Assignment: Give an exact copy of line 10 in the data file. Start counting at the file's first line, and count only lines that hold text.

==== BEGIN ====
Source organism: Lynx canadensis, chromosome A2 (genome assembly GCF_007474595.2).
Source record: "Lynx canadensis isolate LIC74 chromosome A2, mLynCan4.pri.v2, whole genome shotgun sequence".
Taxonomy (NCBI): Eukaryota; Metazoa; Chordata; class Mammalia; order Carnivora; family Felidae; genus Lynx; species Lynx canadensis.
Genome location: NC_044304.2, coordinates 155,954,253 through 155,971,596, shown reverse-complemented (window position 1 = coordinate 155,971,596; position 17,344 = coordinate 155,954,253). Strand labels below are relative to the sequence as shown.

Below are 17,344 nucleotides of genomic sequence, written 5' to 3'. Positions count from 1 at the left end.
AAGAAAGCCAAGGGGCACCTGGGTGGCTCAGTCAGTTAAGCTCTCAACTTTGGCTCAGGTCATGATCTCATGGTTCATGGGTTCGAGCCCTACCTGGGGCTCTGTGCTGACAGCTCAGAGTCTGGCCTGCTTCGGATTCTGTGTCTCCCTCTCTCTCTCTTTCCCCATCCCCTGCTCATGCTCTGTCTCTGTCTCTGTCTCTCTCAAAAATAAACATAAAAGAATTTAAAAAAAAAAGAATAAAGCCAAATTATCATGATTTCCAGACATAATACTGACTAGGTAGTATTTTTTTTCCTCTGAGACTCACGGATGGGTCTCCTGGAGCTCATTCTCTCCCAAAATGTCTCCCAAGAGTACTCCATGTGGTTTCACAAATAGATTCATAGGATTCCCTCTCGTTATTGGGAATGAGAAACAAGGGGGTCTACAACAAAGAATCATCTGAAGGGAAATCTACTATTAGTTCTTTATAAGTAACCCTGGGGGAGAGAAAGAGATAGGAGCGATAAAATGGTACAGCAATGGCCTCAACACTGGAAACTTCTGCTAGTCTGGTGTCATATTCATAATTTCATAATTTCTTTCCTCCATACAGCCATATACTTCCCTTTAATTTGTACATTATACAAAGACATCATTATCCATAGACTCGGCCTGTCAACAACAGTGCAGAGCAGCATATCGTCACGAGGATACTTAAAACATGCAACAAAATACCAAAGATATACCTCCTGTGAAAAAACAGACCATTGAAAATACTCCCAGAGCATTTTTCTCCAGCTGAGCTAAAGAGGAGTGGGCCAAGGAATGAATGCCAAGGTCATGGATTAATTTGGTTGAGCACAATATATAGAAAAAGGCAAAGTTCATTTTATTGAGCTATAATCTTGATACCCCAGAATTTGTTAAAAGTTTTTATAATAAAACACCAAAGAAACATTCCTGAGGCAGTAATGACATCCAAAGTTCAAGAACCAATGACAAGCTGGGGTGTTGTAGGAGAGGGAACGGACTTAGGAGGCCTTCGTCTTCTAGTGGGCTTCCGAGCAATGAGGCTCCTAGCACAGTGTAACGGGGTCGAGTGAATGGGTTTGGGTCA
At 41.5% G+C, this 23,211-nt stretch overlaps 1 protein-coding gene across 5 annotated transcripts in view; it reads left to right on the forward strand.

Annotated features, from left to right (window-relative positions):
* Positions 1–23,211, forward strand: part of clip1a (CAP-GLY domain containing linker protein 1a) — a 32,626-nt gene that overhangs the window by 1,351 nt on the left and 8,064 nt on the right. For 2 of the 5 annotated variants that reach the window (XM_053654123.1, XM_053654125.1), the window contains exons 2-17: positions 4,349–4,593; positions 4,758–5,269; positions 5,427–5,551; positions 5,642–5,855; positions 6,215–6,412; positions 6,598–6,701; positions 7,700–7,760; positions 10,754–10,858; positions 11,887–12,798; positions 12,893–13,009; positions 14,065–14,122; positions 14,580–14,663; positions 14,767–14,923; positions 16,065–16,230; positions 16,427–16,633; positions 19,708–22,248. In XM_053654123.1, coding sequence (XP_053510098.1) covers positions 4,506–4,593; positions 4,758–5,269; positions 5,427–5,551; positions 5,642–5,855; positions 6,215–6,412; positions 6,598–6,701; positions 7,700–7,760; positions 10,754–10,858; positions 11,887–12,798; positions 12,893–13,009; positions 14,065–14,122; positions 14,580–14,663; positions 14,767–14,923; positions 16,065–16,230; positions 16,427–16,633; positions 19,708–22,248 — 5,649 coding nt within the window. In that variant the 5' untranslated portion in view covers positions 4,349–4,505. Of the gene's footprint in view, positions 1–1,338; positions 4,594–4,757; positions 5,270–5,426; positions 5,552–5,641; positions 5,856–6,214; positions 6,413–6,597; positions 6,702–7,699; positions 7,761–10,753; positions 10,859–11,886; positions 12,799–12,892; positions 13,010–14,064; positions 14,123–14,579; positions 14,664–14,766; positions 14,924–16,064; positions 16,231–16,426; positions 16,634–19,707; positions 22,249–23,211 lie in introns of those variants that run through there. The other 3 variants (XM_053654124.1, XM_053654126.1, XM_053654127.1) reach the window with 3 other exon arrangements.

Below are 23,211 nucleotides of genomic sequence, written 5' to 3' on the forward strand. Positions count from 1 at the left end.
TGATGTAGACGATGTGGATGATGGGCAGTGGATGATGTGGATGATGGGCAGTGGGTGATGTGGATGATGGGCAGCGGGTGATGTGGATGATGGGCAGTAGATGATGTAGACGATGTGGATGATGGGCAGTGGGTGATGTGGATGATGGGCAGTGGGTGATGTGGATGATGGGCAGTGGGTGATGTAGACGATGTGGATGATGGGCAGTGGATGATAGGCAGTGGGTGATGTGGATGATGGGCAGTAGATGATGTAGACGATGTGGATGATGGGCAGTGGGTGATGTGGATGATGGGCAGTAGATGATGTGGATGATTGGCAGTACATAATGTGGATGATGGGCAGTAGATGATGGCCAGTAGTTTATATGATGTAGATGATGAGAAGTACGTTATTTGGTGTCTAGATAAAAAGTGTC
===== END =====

Below are 23,211 nucleotides of genomic sequence, written 5' to 3' on the forward strand. Positions count from 1 at the left end.